When you look at everything with a consulting project lens, then you can easily build your resume with this sharpened focus. Using the three steps that we shared in the previous section, you can use understanding, transferrable skills, and analogies to show that you are doing “consulting,” just in a different role. Reframe your current experiences. Are you involved or leading an extracurricular club? Are you taking a course that requires analysis, critical thinking and problem-solving? Are you volunteering for an organization? If none of these fit right now, you can start finding ways to build that resume.
We volunteer to give back to our communities, help others, be grateful for what we have, and to feel good. One often overlooked opportunity is to volunteer in order to develop skills and build your resume. Countless nonprofits are looking for regular volunteers who are able to share their time and talents with their organization. Many may even offer training to volunteers who make a long-term commitment. Moreover, organizations like DoSomething, VolunteerMatch, BoardNet.USA, Idealist, and the Taproot Foundation (to name a few) offer databases of skills-based volunteer opportunities and structured consulting projects.
What does volunteering signal? It shows that you are managing your time to be an active an engaged member of your community (and will be an active and engaged member of your company). It demonstrates a willingness to use your time and talents for others (and this translates well into being a great teammate). Volunteering also shows a desire to better yourself and those around you (continuous improvement).
As you become more embedded, and a more regular volunteer for the organization, you may even be able to identify business challenges that you could help the organization solve and have this become a “consulting project.”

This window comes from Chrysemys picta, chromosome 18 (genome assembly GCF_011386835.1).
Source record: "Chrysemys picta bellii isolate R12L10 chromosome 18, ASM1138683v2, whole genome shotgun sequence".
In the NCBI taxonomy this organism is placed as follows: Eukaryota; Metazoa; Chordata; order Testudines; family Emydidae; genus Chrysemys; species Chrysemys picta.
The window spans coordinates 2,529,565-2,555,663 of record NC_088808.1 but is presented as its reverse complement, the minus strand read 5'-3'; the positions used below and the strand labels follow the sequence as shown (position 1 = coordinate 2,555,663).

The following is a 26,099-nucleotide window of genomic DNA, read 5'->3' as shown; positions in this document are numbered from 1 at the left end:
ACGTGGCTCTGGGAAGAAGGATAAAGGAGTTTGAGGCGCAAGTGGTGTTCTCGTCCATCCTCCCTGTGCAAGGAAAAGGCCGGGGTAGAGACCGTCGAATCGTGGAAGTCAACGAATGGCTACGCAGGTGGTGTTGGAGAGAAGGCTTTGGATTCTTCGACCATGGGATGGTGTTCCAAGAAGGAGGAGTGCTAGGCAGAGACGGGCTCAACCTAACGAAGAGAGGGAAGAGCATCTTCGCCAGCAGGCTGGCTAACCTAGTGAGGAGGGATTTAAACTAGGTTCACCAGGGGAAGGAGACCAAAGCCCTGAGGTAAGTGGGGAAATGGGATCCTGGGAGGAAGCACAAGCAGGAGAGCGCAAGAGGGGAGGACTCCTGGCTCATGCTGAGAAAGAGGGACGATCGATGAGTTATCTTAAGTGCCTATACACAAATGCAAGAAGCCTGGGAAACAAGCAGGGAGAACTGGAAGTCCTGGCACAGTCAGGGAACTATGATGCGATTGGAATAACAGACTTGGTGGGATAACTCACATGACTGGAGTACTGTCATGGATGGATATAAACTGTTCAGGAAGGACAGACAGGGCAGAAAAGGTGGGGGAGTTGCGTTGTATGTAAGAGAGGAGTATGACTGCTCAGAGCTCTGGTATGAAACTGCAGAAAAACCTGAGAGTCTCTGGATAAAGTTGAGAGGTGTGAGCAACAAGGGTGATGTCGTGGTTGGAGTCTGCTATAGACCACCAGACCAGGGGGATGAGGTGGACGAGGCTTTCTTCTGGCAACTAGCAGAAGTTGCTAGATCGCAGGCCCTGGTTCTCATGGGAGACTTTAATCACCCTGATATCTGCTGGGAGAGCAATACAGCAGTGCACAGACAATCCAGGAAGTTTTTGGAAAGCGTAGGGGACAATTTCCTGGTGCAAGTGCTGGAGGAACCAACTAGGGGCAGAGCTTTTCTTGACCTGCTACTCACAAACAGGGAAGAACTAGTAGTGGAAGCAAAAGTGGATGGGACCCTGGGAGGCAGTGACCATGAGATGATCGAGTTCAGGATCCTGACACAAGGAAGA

When I was a first year teacher as part of Teach For America (TFA), there was a stretch during the first few months when morale was low for myself and many of my closest corps member friends. We were working long hours, struggling to meet our goals, and had lost that personal connection and sense of camaraderie that we had experienced during our Institute Training. A group of us self-organized and began to assess why we were facing these challenges and the impact morale had on student achievement and teacher retention, two strategic metrics important to TFA. While a lot of our observations were anecdotal, we were able to capture testimonials, instituted our own survey to capture quantitative data, and develop a plan. We connected with TFA leaders, and, to their credit, they were very receptive to our findings and collaborated with us on an effort to boost morale and reinvigorate our corps. When I ultimately applied to business school, this example of volunteering became a prime component of my application and provided me with a “consulting project” to showcase on my resume.
- Relevant Coursework
In the previous section we highlighted some core consulting skills. Do any of these skills resonate with you? Would you consider any of these strengths? Are some gaps where you have limited or no proficiency? Consultants are lifelong learners who continuously seek to build their knowledge and skills. Signal this on your resume with relevant coursework that highlights these core consulting skills. Target courses that will build skills relevant to consulting and address skills gaps in your resume. With the bevy of online options for ongoing learning (LinkedIn Learning, General Assembly), identify core skills that you want to develop or strengthen, map these courses in various platforms, and invest time in taking these courses to support your career growth. Create a relevant coursework or ongoing learning section on your resume and highlight these courses.